LAW: A former Schulte Roth employee is suing the firm, alleging that other workers made sexist, homophobic comments that the firm’s human resources department took no action on. The ex-facilities worker said he saw staff “engage in blatant and overt sexist and sexually harassing behavior” and make “disgusting comments about women” [New York Law Journal]. In more than 110 pages of briefs filed by the DOJ and a funeral home that fired a transgender woman after learning of her transition, the gender pronoun of the woman was not used once. The brief, which opposed her discrimination claim under Title VII of the Civil Rights Act, referred to her by her name, Aimee Stephens, in every single instance. The Supreme Court will hear her case this fall [ABA Journal]. Meet the former Supreme Court clerks who are suing Jones Day for their allegedly discriminatory parental leave policy [American Lawyer]. And on that same case, a judge allowed the firm’s request for more time to respond to the suit, despite the plaintiff’s request that the law firm respond within three weeks [American Lawyer].
MANUFACTURING & RETAIL: Direct-to-consumer lingerie brand Lively, founded by former Victoria’s Secret executive Michelle Cordeiro Grant, is opening its third location at an outdoor lifestyle center in Austin, Texas. It plans to open a fourth location in an undisclosed city before the end of the year. Lively was recently acquired by Wacoal International [Chain Store Age]. Millie Bobby Brown of “Stranger Things” is launching her own beauty line, following in the footsteps of way too many celebrities to count. The 15-year-old’s line, Florence by Mills, targets Gen Z and is PETA-certified, cruelty-free, vegan, etc., with prices ranging from $10 to $34. The brand will launch very soon at Ulta and Boots [WWD].
REAL ESTATE: Anna Castellani, who created the 40-vendor DeKalb Market Hall in Brooklyn, is bringing the concept to Manhattan’s iconic Citigroup Center. Castellani signed a lease with Boston Properties to bring the 10,000-square-foot food hall, dubbed The Hugh, to life [The Real Deal].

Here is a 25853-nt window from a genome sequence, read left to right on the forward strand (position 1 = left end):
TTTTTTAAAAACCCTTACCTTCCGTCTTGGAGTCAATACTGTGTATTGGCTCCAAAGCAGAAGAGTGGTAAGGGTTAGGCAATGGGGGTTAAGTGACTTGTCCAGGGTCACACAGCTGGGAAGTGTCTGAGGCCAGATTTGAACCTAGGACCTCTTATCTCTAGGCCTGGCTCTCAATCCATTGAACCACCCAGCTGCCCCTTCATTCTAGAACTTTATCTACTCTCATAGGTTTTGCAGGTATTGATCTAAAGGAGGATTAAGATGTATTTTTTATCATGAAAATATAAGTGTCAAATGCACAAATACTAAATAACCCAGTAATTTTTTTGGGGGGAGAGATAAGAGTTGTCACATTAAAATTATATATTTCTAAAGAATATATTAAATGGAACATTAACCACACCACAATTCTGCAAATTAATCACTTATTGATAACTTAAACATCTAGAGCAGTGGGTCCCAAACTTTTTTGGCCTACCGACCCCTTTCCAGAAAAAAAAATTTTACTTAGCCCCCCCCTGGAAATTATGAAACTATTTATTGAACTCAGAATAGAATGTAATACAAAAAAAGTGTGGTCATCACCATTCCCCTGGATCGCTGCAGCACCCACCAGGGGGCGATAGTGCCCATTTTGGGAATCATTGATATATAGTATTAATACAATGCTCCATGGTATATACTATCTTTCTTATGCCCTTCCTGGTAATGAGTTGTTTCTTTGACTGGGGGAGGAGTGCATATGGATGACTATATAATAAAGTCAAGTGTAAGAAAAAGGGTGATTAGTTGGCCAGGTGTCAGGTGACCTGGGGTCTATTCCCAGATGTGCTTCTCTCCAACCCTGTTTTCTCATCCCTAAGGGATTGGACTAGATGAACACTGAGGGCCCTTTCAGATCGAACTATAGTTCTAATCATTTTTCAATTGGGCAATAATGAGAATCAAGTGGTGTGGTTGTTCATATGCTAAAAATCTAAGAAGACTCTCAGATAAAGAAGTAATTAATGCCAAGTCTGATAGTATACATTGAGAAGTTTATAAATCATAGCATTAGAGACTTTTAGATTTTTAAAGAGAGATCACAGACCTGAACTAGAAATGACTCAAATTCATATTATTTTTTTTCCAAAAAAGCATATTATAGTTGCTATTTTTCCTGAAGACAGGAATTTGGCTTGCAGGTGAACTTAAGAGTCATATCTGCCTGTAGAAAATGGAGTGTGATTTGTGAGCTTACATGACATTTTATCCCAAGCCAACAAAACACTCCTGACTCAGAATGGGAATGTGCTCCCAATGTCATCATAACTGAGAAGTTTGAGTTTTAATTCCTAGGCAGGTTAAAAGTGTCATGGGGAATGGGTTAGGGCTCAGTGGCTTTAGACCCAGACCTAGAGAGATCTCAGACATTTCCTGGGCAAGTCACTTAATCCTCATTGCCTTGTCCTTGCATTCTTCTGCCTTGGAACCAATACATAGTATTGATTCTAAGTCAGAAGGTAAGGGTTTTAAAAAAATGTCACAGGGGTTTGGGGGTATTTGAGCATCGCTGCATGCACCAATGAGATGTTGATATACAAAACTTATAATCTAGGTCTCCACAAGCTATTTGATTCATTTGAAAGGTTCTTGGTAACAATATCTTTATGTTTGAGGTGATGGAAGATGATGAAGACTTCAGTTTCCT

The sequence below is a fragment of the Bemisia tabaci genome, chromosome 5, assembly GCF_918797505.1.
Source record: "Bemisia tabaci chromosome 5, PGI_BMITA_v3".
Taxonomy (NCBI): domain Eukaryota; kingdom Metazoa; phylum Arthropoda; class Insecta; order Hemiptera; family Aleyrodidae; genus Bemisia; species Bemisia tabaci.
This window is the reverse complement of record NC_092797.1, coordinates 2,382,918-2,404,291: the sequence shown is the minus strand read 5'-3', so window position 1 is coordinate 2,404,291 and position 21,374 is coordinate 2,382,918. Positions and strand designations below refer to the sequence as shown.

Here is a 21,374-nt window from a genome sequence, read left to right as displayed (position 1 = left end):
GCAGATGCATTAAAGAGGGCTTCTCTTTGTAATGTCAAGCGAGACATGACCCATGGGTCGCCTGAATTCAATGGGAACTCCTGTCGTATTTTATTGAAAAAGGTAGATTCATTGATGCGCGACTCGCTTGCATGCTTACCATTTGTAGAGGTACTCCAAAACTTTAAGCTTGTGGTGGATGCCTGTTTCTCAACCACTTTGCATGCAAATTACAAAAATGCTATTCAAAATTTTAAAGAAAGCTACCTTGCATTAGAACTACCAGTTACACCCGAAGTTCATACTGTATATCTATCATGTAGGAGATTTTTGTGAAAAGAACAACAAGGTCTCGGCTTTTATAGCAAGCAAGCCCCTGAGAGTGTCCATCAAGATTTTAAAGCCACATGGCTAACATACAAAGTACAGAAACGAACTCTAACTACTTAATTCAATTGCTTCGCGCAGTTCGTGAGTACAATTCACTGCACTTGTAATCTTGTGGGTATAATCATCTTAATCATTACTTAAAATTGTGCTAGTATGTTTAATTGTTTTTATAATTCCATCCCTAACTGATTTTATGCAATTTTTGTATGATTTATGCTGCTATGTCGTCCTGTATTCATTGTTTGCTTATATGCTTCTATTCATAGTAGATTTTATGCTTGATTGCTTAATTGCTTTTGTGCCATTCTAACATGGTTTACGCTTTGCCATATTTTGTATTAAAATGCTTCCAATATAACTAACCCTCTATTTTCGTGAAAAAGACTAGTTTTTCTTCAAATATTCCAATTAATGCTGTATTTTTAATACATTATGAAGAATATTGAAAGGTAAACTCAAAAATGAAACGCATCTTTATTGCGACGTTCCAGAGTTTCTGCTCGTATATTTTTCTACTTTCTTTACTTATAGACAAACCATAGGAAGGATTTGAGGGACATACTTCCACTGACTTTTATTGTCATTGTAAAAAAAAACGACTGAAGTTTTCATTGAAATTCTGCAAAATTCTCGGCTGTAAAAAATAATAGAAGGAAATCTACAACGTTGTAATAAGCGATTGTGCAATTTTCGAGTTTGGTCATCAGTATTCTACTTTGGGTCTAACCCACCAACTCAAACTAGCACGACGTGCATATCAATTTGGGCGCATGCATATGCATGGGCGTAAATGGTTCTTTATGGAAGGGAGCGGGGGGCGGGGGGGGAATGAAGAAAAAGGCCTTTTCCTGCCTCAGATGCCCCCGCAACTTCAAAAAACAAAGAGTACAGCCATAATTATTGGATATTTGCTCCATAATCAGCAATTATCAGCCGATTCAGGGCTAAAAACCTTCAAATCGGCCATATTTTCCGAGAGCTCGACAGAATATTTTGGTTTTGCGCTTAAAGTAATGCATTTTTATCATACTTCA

SCIENCE & HEALTHCARE: Female doctors are more likely than women in other professions to keep working after they have children. Why? More control over their hours without sacrificing pay and professional status. Half of medical students are now women, and in pediatrics, geriatrics and child psychiatry, females are the majority [NYT].
TECH & ENGINEERING: The most powerful players in sextech — which is estimated to be a $50 billion market by 2025 — are women, and they’re moving fast and breaking things. When Lora Haddock’s Osé vibrator was banned at CES this year, despite the show’s long history of launching sex products built for men, it revealed yet another unequal playing field for women and an angry backlash followed. Now, women are leading the way in the field [Fast Company]. Workers at on-demand massage app service Zeel said the company fails to protect its vulnerable workforce from sexual misconduct and harassment and does not act when instances of such abuse are reported [Gizmodo]. ThirdLove has an interesting diversity issue for a Silicon Valley internet retailer — it can’t seem to hire enough men [Fortune]. Check out YouTube CEO Susan Wojcicki’s advice on what to do when men are talking over you at meetings [CNBC].
If there’s no relevant news of note to share in a given sector, we skip it for the day. Did we miss something? Let us know at email@example.com.